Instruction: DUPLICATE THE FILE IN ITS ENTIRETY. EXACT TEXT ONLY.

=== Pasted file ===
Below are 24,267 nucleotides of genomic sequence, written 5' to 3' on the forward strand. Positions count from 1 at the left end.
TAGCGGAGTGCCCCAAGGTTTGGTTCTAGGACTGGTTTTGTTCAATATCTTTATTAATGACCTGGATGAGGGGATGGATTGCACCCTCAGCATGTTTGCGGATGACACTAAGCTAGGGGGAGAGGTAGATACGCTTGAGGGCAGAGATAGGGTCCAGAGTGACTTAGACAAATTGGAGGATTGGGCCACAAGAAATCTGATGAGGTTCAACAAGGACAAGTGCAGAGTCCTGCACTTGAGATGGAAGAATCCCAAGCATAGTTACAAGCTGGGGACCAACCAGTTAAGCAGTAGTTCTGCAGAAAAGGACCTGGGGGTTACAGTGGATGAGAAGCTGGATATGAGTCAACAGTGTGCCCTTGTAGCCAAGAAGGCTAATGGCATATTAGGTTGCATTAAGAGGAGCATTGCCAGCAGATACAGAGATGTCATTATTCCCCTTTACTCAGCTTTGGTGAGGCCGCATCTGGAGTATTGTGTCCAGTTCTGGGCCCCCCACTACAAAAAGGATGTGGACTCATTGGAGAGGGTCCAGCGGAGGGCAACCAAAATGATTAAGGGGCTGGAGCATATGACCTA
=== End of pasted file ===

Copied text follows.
Below are 24,267 nucleotides of genomic sequence, written 5' to 3' on the forward strand. Positions count from 1 at the left end.
TAGCGGAGTGCCCCAAGGTTTGGTTCTAGGACTGGTTTTGTTCAATATCTTTATTAATGACCTGGATGAGGGGATGGATTGCACCCTCAGCATGTTTGCGGATGACACTAAGCTAGGGGGAGAGGTAGATACGCTTGAGGGCAGAGATAGGGTCCAGAGTGACTTAGACAAATTGGAGGATTGGGCCACAAGAAATCTGATGAGGTTCAACAAGGACAAGTGCAGAGTCCTGCACTTGAGATGGAAGAATCCCAAGCATAGTTACAAGCTGGGGACCAACCAGTTAAGCAGTAGTTCTGCAGAAAAGGACCTGGGGGTTACAGTGGATGAGAAGCTGGATATGAGTCAACAGTGTGCCCTTGTAGCCAAGAAGGCTAATGGCATATTAGGTTGCATTAAGAGGAGCATTGCCAGCAGATACAGAGATGTCATTATTCCCCTTTACTCAGCTTTGGTGAGGCCGCATCTGGAGTATTGTGTCCAGTTCTGGGCCCCCCACTACAAAAAGGATGTGGACTCATTGGAGAGGGTCCAGCGGAGGGCAACCAAAATGATTAAGGGGCTGGAGCATATGACCTA